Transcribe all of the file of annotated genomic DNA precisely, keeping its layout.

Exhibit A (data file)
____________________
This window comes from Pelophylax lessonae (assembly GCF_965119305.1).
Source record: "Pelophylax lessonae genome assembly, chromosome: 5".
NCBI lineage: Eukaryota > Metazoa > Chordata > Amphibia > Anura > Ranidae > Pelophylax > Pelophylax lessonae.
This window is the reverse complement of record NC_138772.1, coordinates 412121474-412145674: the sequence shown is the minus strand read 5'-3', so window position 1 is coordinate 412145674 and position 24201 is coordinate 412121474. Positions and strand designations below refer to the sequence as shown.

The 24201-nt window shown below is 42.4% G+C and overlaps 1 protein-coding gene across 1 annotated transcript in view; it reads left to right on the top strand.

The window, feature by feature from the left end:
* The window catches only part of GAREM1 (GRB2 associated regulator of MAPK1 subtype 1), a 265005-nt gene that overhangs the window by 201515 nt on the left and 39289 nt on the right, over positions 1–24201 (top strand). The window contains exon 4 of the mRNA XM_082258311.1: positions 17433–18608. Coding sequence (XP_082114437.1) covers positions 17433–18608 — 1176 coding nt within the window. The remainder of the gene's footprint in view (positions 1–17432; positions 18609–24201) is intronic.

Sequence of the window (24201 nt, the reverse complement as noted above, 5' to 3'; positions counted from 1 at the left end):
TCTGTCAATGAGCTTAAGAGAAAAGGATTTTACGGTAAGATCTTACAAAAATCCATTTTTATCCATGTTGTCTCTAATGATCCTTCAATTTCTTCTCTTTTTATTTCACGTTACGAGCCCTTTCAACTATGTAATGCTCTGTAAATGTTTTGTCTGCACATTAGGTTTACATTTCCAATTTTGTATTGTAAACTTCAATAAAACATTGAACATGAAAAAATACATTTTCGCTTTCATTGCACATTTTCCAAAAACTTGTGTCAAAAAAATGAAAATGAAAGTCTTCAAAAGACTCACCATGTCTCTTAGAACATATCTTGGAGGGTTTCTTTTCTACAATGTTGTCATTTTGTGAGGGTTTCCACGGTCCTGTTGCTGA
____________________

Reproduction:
This window comes from Pelophylax lessonae (assembly GCF_965119305.1).
Source record: "Pelophylax lessonae genome assembly, chromosome: 5".
NCBI lineage: Eukaryota > Metazoa > Chordata > Amphibia > Anura > Ranidae > Pelophylax > Pelophylax lessonae.
This window is the reverse complement of record NC_138772.1, coordinates 412121474-412145674: the sequence shown is the minus strand read 5'-3', so window position 1 is coordinate 412145674 and position 24201 is coordinate 412121474. Positions and strand designations below refer to the sequence as shown.

The 24201-nt window shown below is 42.4% G+C and overlaps 1 protein-coding gene across 1 annotated transcript in view; it reads left to right on the top strand.

The window, feature by feature from the left end:
* The window catches only part of GAREM1 (GRB2 associated regulator of MAPK1 subtype 1), a 265005-nt gene that overhangs the window by 201515 nt on the left and 39289 nt on the right, over positions 1–24201 (top strand). The window contains exon 4 of the mRNA XM_082258311.1: positions 17433–18608. Coding sequence (XP_082114437.1) covers positions 17433–18608 — 1176 coding nt within the window. The remainder of the gene's footprint in view (positions 1–17432; positions 18609–24201) is intronic.

Sequence of the window (24201 nt, the reverse complement as noted above, 5' to 3'; positions counted from 1 at the left end):
TCTGTCAATGAGCTTAAGAGAAAAGGATTTTACGGTAAGATCTTACAAAAATCCATTTTTATCCATGTTGTCTCTAATGATCCTTCAATTTCTTCTCTTTTTATTTCACGTTACGAGCCCTTTCAACTATGTAATGCTCTGTAAATGTTTTGTCTGCACATTAGGTTTACATTTCCAATTTTGTATTGTAAACTTCAATAAAACATTGAACATGAAAAAATACATTTTCGCTTTCATTGCACATTTTCCAAAAACTTGTGTCAAAAAAATGAAAATGAAAGTCTTCAAAAGACTCACCATGTCTCTTAGAACATATCTTGGAGGGTTTCTTTTCTACAATGTTGTCATTTTGTGAGGGTTTCCACGGTCCTGTTGCTGA